Lotus Elan

Mopping Compound

PostPost by: vincereynard » Thu Aug 30, 2018 1:59 am

What is a recommended compond / technique for cutting / blending new paintwork into existing please?

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PostPost by: elanfan1 » Thu Aug 30, 2018 6:49 am

Insomnia?
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PostPost by: elansprint » Thu Aug 30, 2018 11:22 am

Vince Grizzly did a post about 3M products a while back have a search
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PostPost by: Lotus14S2 » Sat Sep 01, 2018 6:24 pm

Just to educate we of the colonies; could you please explain what mopping compound is?

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PostPost by: mbell » Sat Sep 01, 2018 6:47 pm

Probably referred to as cutting compound over here.
'73 +2 130/5 RHD, now on the road and very slowly rolling though a "restoration"
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PostPost by: Spyder fan » Sun Sep 02, 2018 9:12 am

Unless it's a large area I personally would just T Cut and lots of elbow grease/time.

I recently had a few small scrapes on my VW Golf, which I fixed with a colour match spray and lacquer, a bit of patience and lots of clean cloths applying and removing T cut and the repairs are not visible.

Mopping with a machine takes practice and it's easy to mess up.
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PostPost by: elanfan1 » Sun Sep 02, 2018 10:46 am

So who scraped it then Al? Must have been a rogue driver eh? 8)
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PostPost by: Spyder fan » Sun Sep 02, 2018 11:04 am

a scrape appeared on the n/s rear wheel arch late last year when I was forced to park on the road during building works at the house, no doubt caused by some dimwit who practices touch parking, the scratches and ding were at the height you would expect another cars bumper to be. When I looked at the regular cars that park in our street they all had dings to the leading corners of their bumpers. I also got a nice scrape to the centre of the rear bumper when I was parked on my own driveway earlier this year. One of the neighbours decided to use the drive as a turning point and managed to wedge the corner of their rear bumper against the centre of mine. I actually saw that happen, so negotiated the cost of paint and materials to fix it.

This sort of thing seems to happen all the time, not just to me, I try not to get uptight about it, but I do like to look after my cars and keep them smart looking.
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PostPost by: derek uk » Mon Sep 03, 2018 1:39 pm

Blending the colour is done before the clearcoat if that is being used. Once the clear coat is on you will only be compounding that which will have no effect on the colour underneath. Best to do a complete panel and if the panter is any good he will do his best to shade off the colour to where it meets the next panel, say a wing to a door. Not easy even if you are using cellulose with no clearcoat. Trying to merge new and old paint on an old panel is virtually impossible but you might be able to freshen the old paint with compound to at least get it near its original shade before adding new. Basically, you are the mercy of the painter so pick a good one.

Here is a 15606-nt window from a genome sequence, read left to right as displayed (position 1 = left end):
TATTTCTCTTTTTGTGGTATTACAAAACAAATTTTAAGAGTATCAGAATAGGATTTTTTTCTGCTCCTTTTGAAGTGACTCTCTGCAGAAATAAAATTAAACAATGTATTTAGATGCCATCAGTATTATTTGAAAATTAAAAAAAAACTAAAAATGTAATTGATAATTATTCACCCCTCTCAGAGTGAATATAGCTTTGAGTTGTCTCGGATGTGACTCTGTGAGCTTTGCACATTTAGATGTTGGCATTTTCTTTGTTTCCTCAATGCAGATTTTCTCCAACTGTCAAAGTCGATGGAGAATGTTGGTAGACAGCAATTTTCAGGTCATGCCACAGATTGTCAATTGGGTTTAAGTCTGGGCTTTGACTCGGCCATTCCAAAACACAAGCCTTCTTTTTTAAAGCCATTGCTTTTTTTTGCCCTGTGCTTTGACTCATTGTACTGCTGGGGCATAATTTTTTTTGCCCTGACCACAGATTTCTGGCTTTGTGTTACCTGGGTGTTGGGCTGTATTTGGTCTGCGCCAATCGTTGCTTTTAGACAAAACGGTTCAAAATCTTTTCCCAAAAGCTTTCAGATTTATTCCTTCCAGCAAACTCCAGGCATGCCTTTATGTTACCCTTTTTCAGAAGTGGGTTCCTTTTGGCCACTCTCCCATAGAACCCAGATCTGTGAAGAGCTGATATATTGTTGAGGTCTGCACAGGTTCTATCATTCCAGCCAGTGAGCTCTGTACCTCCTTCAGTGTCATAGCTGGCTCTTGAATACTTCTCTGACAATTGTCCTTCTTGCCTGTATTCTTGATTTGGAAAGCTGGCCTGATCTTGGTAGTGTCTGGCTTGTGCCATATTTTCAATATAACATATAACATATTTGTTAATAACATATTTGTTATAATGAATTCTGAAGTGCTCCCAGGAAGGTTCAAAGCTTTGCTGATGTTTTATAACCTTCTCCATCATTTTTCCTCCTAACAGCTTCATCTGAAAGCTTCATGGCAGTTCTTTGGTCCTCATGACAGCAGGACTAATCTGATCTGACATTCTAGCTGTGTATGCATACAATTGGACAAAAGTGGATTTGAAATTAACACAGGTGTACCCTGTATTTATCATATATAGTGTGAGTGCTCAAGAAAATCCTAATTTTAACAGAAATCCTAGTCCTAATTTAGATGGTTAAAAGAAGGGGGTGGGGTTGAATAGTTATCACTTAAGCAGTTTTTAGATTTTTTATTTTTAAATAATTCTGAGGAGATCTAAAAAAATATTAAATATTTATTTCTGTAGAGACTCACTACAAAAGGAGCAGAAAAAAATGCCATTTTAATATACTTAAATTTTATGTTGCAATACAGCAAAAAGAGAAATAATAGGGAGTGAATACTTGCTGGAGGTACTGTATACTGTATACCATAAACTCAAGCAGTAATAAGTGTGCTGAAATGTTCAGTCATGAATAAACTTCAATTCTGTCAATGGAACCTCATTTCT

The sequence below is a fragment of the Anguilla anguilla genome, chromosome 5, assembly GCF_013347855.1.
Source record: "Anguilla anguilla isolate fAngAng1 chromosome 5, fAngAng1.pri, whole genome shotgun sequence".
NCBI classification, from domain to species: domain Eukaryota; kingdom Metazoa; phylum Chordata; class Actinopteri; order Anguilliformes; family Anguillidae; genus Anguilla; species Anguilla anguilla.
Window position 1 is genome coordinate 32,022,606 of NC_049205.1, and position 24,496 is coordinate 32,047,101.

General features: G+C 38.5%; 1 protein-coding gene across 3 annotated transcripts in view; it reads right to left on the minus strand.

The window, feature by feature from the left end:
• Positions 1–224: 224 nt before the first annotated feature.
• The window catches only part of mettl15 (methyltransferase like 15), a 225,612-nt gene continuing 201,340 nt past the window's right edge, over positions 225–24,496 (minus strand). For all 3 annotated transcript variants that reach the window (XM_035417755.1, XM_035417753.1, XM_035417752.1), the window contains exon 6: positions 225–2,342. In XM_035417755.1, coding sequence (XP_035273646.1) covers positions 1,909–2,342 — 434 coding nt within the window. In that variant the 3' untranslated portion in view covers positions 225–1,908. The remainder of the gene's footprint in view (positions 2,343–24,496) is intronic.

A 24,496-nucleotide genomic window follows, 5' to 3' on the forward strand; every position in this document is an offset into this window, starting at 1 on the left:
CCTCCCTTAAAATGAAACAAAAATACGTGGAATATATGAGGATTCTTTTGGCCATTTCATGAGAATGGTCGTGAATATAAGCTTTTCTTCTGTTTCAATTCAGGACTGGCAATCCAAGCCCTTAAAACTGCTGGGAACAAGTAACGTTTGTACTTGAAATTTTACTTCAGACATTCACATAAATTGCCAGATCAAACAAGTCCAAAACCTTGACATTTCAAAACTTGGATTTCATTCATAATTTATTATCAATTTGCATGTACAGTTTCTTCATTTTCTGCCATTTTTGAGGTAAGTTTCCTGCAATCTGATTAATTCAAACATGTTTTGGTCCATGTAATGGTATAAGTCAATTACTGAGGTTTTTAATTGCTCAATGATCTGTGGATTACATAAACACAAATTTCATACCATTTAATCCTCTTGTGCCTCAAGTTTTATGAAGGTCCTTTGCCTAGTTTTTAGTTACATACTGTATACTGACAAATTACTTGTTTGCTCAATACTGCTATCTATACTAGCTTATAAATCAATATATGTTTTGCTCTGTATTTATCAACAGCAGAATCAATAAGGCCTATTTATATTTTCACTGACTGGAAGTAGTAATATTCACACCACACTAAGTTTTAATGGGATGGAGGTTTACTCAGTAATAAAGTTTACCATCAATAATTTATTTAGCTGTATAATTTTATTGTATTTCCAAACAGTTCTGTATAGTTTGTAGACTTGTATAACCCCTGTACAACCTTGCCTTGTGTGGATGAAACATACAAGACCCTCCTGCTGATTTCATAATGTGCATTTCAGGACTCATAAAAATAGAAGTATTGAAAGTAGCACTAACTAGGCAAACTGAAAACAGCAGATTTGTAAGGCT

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PostPost by: Grizzly » Tue Sep 04, 2018 10:38 am

Be carfull using T-Cut origanal on modern clear coats, especally where it's been blended..... The Ammonia makes the fresh clear milky if your not careful.

Vince, i know your car is yellow but i don't know if thats direct gloss or clear/base...... my advice would be take it back to the guy who did the job (if possible).... if you have origanal paint and some one has blended modern direct gloss over it you could well have issues with edging up which would only get worse the more you polish. Blending isn't rocket science just as long as the guy that did the work was carfull with his prep, used a good colour match and used matching materials.
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PostPost by: JonB » Tue Sep 04, 2018 1:00 pm

When I saw the car on Sunday Vince told me it was painted with cellulose so no clear coat. I must say, he did a really good job matching the colour. It looks like it only needs cutting in and polishing to finish.
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PostPost by: Grizzly » Tue Sep 04, 2018 1:29 pm

If it's celulose t-cut or a fine brasing compound by hand i'm afraid........ you could use a machine polisher but Yellow Cellulose doesn't have alot of pigment in it (it's a bit transparent) so tends to be on the thin side which makes it very easy to burn.

If it's been applied old school you shouldn't be doing any real denibing, i'd usally give it a quick go over with a 3M 3000 trizact pad (do it with plenty of water on a da sander at low speed, hardly takes anything off but even so don't go near the edges) then finish by hand (origanal T-cut).
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PostPost by: vincereynard » Tue Sep 04, 2018 9:46 pm

Thanks for the replies.

After a bit of useless faffing trying to mix a match myself, I found a local paint shop than would mix up a big aerosol with paint from a "recipe" created by a spectrophotometer (?)

As Jon stated it is virtually a perfect match, (time will tell how perfect).

I "blended" the join with a sheet of 2000 paper folded into a pad - very gently, loads of hand soap. Then manual yellow Tcut followed by some very mild original . So far it looks good.

I had forgot how long celli takes to fully harden - its been a week and I'm still not confident in bolting the boot hinges back on.
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